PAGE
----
2. Get a lovey for your baby to do size comparison pictures each month. Some NICUs provide babies with loveys, or small stuffed animals to comfort them. Taking a picture to document your baby's growth each month will astound you due to what appears to be astronomical growth (and ultimately for micropreemies, really is!). This is an incredible way to watch your baby grow at their own pace, independently of any charts, and to see how far they've come. It's also a great practice to continue after your baby's discharge from the hospital and through the first year.
3. Take pictures with your baby's primary nurses, doctors and therapists. Get one of the fantastic products over at EverytinyThing so that your baby's team can write their name on your "My NICU Family" print. The people you see every day at the NICU may seem like they are unforgettable, but years later it can be difficult to remember each of your baby's caregivers and put a name to the individuals that had such a profound daily impact on your family's lives. The isolette decorations that Trish sells can also brighten up your baby's isolette and make the space less daunting.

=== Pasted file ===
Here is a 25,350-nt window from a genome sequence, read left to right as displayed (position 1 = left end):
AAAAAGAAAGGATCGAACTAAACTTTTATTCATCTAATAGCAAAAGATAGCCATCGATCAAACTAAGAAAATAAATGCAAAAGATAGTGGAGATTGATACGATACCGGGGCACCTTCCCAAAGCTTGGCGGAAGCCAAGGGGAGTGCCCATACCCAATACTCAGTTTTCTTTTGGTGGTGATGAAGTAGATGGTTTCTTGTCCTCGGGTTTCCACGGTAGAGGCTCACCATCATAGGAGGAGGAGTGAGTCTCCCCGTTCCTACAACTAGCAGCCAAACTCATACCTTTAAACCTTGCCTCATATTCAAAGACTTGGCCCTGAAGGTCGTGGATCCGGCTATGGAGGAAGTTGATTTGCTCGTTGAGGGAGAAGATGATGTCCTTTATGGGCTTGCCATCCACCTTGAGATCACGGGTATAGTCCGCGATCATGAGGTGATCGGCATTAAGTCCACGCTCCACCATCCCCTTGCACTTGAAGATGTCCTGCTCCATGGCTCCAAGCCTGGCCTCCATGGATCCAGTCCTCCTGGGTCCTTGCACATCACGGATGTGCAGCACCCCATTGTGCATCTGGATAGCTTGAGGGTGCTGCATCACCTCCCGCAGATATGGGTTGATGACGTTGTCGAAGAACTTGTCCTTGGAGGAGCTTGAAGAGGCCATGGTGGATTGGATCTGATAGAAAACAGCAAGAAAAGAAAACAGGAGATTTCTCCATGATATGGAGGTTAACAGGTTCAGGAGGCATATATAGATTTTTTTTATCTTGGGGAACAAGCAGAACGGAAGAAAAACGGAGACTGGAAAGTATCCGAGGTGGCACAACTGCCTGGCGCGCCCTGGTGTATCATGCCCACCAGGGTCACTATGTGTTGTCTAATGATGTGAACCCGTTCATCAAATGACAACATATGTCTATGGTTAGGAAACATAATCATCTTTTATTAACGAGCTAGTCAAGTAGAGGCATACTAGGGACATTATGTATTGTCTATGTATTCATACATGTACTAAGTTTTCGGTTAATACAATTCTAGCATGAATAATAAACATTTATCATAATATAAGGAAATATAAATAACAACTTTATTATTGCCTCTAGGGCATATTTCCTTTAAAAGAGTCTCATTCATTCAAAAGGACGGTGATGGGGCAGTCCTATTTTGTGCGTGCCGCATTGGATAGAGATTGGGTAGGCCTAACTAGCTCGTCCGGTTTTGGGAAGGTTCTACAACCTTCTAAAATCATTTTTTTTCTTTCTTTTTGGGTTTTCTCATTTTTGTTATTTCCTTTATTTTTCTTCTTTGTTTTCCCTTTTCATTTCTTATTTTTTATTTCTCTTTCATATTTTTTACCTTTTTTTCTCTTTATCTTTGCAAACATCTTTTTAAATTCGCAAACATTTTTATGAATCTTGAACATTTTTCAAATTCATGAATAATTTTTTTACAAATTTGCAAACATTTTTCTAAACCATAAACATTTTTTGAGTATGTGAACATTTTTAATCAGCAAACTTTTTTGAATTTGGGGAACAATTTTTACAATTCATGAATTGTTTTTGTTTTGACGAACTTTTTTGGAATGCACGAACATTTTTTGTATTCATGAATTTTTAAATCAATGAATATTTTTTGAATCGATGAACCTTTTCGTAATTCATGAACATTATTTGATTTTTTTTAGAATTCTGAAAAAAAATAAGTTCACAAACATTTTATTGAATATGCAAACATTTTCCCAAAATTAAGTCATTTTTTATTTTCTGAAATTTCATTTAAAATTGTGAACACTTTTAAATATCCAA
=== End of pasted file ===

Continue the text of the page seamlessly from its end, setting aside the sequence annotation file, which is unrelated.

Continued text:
4. Keep a journal. Journaling not only documents each of the things that happen in your day to day NICU life, but it can also serve the important purpose of making you feel better. Journals can help you express and process your emotional response to different circumstances, if simply by providing a space for you to "get it out". I'd like to emphasize that it's important for dads to write about their experience as well. Again, journals not only serve the purpose of providing a distinct memory of the experience for parents, but can also be something of value in telling the NICU story to your baby when they get older, or in sharing with friends and family about what happened. Personally, in revisiting my journal from my babies' NICU stays, I realize just how strong we actually were, and how easy it is to forget what a struggle it once was.